Linux File Command: How to Determine File Type in Linux

March 3, 2022

Introduction

The Linux file command helps determine the type of a file and its data. The command doesn't take the file extension into account, and instead runs a series of tests to discover the type of file data.

In this tutorial, we will show you how the file command works and how to use it.

Linux file command: how to determine file type in Linux

Prerequisites

  • A system running Linux.
  • Access to the terminal window.

File Command Syntax

The file command uses the following basic syntax:

file [option] [file name]

In the syntax above, file name represents the name of the file you want to test. The file command performs three sets of tests trying to determine the file type, in this order:

  • Filesystem tests perform a stat(2) system call and check the result against the system header file. This way, the file command determines if the file is a common type for your system (such as a text file, image, directory, etc.).
  • Magic tests use a short string of numbers stored near the beginning of the file ("magic number") to test if the file is a binary executable and, if so, determine its type. The information needed to perform these tests is stored in /etc/magic or /usr/share/misc/magic from a compiled magic file.
  • Language tests use a special tag to determine which programming language a binary executable file is written in.

The command output provides a short description of the file and data type. For instance, using the file command to test a text file:

file example.txt
Using the file command to determine the file type

File Command Options

The file command uses the following options:

OptionDescription
--appleChanges the command output to the one used by older versions of MacOS.
-b, --briefChanges command output to brief mode.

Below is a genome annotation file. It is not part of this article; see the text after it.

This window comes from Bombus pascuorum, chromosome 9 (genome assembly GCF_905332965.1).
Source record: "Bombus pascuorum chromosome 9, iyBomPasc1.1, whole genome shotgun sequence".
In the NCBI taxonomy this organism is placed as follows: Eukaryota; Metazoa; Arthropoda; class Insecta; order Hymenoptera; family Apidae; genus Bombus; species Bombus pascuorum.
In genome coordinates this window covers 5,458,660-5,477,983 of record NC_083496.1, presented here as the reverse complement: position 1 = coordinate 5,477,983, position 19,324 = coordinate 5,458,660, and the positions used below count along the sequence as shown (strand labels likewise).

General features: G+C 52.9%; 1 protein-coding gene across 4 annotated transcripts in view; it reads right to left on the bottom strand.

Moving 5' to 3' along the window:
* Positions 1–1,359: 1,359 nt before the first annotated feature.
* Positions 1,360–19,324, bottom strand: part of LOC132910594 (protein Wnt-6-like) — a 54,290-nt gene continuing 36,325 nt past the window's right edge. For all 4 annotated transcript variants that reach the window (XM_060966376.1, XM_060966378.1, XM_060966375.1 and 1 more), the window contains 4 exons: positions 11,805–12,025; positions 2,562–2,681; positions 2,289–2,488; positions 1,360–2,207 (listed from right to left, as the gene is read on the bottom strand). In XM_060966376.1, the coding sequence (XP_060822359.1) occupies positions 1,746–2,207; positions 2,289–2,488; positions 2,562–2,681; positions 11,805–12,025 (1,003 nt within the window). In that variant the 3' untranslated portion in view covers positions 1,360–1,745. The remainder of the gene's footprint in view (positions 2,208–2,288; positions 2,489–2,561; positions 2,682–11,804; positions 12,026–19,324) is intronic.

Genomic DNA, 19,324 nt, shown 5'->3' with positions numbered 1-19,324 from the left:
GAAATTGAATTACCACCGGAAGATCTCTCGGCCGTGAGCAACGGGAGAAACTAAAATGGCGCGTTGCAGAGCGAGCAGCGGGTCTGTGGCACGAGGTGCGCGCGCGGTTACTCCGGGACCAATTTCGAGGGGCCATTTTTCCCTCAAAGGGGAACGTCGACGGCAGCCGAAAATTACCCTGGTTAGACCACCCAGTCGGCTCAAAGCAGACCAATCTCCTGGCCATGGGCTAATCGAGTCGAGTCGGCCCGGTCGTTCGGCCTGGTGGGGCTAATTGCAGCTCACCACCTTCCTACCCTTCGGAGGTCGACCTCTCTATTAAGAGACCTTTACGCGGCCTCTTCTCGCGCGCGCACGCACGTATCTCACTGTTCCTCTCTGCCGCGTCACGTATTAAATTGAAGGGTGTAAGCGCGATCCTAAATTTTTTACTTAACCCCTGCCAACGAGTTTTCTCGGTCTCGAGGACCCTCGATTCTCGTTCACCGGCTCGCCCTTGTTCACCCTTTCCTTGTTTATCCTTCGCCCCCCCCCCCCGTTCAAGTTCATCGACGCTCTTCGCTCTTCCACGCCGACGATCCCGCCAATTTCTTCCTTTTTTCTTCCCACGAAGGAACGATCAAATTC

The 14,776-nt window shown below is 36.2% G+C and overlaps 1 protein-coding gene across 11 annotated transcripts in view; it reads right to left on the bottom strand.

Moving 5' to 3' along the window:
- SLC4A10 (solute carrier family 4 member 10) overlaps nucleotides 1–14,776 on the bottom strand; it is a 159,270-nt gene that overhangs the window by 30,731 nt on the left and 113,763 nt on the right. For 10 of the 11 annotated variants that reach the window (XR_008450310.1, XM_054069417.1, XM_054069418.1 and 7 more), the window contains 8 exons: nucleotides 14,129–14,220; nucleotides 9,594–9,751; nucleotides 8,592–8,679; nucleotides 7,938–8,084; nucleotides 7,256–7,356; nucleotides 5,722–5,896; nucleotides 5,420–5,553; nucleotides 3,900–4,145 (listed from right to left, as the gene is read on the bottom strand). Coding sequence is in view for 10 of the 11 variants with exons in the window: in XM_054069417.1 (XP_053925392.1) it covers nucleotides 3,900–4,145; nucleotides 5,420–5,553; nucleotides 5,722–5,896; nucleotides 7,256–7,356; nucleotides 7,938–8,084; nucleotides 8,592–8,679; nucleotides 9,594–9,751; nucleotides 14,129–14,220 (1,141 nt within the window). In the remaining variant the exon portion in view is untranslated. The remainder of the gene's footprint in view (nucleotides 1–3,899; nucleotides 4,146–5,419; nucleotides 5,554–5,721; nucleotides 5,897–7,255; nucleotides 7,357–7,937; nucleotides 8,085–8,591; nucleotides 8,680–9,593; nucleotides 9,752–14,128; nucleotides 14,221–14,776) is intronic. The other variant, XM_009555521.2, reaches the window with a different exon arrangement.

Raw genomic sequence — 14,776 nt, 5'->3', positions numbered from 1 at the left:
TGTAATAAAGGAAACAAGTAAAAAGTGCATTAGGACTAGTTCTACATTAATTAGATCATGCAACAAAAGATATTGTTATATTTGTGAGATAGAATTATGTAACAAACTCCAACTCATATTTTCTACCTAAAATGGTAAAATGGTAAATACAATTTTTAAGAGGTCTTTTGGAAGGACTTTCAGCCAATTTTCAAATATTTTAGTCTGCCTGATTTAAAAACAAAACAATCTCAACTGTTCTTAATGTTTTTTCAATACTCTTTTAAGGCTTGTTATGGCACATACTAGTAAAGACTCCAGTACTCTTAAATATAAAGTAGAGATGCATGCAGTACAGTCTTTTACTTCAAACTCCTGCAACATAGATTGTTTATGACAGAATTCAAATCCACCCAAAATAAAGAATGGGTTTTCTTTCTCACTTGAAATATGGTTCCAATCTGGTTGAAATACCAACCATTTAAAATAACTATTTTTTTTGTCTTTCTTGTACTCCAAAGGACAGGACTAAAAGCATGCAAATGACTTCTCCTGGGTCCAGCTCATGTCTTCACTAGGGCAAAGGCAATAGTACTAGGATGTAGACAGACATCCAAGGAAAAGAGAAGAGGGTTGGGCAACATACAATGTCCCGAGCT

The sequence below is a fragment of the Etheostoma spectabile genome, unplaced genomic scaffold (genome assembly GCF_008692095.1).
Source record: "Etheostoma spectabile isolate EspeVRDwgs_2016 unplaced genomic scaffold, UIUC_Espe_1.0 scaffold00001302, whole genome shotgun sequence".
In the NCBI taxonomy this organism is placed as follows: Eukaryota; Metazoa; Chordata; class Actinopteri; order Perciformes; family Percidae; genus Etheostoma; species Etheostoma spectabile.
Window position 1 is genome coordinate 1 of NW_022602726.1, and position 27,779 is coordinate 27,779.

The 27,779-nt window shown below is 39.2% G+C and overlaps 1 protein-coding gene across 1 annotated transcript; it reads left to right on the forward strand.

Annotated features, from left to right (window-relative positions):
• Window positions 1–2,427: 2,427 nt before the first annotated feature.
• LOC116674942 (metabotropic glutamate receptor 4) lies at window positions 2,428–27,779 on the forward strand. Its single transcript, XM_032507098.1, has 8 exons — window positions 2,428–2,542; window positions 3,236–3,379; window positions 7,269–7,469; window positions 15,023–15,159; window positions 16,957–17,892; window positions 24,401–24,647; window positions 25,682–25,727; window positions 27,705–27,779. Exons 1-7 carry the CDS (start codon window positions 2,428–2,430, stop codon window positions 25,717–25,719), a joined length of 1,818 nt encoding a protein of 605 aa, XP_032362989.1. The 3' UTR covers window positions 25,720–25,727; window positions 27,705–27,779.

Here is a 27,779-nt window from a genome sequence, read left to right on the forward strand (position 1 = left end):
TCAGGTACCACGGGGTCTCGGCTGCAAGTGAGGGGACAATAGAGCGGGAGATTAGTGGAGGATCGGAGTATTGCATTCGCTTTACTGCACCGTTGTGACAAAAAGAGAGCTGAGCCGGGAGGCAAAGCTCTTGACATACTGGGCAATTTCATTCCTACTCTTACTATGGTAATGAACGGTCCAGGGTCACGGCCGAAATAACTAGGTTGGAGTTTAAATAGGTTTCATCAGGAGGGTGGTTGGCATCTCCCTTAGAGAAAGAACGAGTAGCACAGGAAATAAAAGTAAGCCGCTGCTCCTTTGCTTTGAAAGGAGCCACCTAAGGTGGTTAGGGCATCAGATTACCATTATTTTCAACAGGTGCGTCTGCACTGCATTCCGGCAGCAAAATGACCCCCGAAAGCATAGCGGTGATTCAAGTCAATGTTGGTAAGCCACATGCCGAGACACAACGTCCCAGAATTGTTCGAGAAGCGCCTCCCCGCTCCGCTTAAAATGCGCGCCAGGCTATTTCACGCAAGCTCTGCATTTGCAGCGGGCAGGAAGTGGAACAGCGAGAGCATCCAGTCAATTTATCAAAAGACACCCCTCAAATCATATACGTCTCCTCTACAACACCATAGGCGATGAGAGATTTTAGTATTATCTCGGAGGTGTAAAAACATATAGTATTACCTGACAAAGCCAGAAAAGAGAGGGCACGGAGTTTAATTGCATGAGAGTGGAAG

-C, --compileCreates an output file that contains a pre-parsed version of the magic file or directory.
-c, --checking-printoutChecks the printout for the parsed version of the magic file.
-dPrints internal debugging information in the standard error format.
-EOn filesystem error, issues an error message and exits.
-e, --excludeExcludes a test from the list of tests performed on a file.
--exclude-quietExcludes tests that the file command doesn't know about.
--extensionPrints a list of valid extensions for the file type.
-F, --separatorUses the provided string as a separator between the file name and file type.
-f, --files-fromUses a provided text file as a list of files to test. The list must contain only one file name per line.
-h, --no-deferenceDisables following symbolic links.
-i, --mimeChanges the command output to a MIME-type string.
--mime-type, --mime-encodingChanges the command output to a MIME-type string and only displays the specified element (type or encoding).
-k, --keep-goingKeeps the test going after the first results match.
-l, --listShows a list of matching patterns in descending order of strength.
-L, --deferenceEnables following symbolic links.
-m, --magic-fileUses an alternative magic file provided by the user.
-N, --no-padDoesn't pad the file names to align with the output.
-n, --no-bufferFlushes the output after checking each file.
-p, --preserve-dateAttempts to preserve the last time the file was accessed to make it look like the file command didn't test it.
-P, --parameterSets various parameters, such as max bytes or recursion, count, and length limit.
-r, --rawDisables translating unprintable characters.
-s, --special-filesEnables reading special files.
-S, --no-sandboxDisables sandboxing on systems that support it.
-v, --versionDisplays the version of the file command.
-z, --uncompressChecks compressed files.
-Z, --uncompress-noreportChecks compressed files and only displays file type without the compression.
-0, --print0Displays a null character after the end of the file name.
--helpDisplays the help message.

File Command Examples

Below are examples of common use cases for the file command.

Test Multiple Files

To test multiple files simultaneously, append the file names to the end of the file command: